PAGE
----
Category Archives: Nerd-isms

New episode of Rationally Speaking Podcast is out!

New Q & A episode of Rationally Speaking Podcast is out, and it is as good as always! There was one extremely interesting piece of information mentioned this time. Apparently, WWII and consequent Cold War had a huge influence on the surprisingly low interest in Bayesian stats in academia during the recent past. It was due to the fact that statisticians were using this approach for dealing with confidential government assignments, and hence these applications couldn’t be published…

People do not go to the cinema because of piracy?

This is a sentence that gets repeated (at least in Czech) media on a daily basis: “In times when people do not go to the cinema due to the prevalence of internet piracy, movie producers have to…”. To me, this statement is very problematic from at least two reasons. Read more of this post

Karel Čapek

When I was listening to the the new episode of SGU, I was pleasantly surprised by Rebecca’s choice for the “This day in skepticism” segment. She picked the following event:

Feb 11, 1938     BBC Television produces the world’s first ever science fiction television program, an adaptation of a section of the Karel Capek play R.U.R., that coined the term “robot”.

Here I would like to mention few inaccuracies. First of all, the name of the Czech author is originally spelled as Karel Čapek, hence the name is pronounced as /Chappeck/ rather than /Kappeck/ (you can check the correct pronunciation at Wikipedia). Second imperfection is connected to the etymology of the word “robot”. Rebecca said that it is a Czech expression for a slave, which is quite close, but I will still allow myself to be a bit more nerdy about it. The word “robot” comes from “robota”, an old Slavonic term for a hard manual labor, which more specifically referred to the forced labor all subjects had to do for their lord. So no slaves, but subjects. Further, even though Karel Čapek was the first who used “robot” in his play, he actually is not the author of the term. In fact, it was his brother, Josef, who suggested this neologism, as an alternative to Karel’s original “labor”. Read more of this post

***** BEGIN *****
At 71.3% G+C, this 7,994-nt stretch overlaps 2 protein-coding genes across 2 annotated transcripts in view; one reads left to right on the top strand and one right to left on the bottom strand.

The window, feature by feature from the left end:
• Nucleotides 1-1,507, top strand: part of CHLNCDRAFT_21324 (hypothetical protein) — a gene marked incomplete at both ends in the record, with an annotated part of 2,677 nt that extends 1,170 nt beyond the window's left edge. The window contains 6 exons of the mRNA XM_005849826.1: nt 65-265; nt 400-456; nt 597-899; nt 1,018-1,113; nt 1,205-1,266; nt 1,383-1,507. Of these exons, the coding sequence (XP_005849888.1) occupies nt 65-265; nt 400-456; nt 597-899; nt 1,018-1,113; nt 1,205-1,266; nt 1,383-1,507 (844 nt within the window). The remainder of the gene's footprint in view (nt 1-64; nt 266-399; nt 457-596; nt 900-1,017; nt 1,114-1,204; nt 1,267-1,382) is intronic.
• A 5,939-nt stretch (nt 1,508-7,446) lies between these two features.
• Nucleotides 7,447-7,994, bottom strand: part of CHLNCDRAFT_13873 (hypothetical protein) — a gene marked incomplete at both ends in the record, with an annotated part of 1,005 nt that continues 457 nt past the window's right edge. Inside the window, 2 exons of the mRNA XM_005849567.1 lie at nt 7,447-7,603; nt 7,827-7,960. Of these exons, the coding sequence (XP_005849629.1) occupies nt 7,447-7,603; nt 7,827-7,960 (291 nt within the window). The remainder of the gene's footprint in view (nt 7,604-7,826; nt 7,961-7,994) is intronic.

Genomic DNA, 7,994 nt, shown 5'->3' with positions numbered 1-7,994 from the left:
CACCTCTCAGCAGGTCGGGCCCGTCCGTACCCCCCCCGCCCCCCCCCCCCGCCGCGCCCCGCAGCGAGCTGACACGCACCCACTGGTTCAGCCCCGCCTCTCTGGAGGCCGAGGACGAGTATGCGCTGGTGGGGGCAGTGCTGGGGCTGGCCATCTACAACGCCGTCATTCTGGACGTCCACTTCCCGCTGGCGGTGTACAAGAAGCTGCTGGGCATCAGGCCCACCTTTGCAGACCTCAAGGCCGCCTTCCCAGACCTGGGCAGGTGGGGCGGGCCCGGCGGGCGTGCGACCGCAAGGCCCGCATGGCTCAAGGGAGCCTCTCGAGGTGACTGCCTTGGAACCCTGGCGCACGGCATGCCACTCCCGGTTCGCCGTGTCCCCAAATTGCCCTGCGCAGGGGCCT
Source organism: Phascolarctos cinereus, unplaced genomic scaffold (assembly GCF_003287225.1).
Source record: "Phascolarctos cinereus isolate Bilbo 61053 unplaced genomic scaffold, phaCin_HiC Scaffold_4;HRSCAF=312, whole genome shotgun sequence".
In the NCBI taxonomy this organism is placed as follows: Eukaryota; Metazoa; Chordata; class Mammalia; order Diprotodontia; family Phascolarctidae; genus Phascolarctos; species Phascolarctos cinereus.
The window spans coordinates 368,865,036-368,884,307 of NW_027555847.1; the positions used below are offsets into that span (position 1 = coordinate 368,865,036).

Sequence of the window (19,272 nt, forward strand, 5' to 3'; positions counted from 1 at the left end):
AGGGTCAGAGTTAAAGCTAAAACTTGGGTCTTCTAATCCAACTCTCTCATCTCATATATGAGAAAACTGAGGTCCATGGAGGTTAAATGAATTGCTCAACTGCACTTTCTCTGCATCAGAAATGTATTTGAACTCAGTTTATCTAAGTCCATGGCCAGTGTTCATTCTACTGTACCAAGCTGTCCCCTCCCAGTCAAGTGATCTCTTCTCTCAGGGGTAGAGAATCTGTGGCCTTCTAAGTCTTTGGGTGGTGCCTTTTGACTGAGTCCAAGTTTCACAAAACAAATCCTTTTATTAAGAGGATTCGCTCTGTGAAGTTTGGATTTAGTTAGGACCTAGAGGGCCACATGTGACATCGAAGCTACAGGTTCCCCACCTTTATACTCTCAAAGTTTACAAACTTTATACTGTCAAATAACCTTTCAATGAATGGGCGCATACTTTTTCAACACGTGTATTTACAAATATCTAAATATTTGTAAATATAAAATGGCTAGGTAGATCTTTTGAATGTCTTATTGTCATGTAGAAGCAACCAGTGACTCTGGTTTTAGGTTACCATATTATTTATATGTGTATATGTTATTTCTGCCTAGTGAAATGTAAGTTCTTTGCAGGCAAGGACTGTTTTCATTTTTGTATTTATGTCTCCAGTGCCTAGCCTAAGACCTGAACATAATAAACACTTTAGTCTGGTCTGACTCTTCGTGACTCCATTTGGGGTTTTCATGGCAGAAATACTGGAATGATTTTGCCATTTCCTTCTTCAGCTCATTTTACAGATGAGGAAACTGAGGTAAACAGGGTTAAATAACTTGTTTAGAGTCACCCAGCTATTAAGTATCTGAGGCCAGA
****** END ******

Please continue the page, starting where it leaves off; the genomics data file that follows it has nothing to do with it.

Denialist newspeak

Today, I encountered a very neat way of how to define a skeptic: “an establishment science apologist and propagandist”. A cool idea for t-shirt, isn’t it?!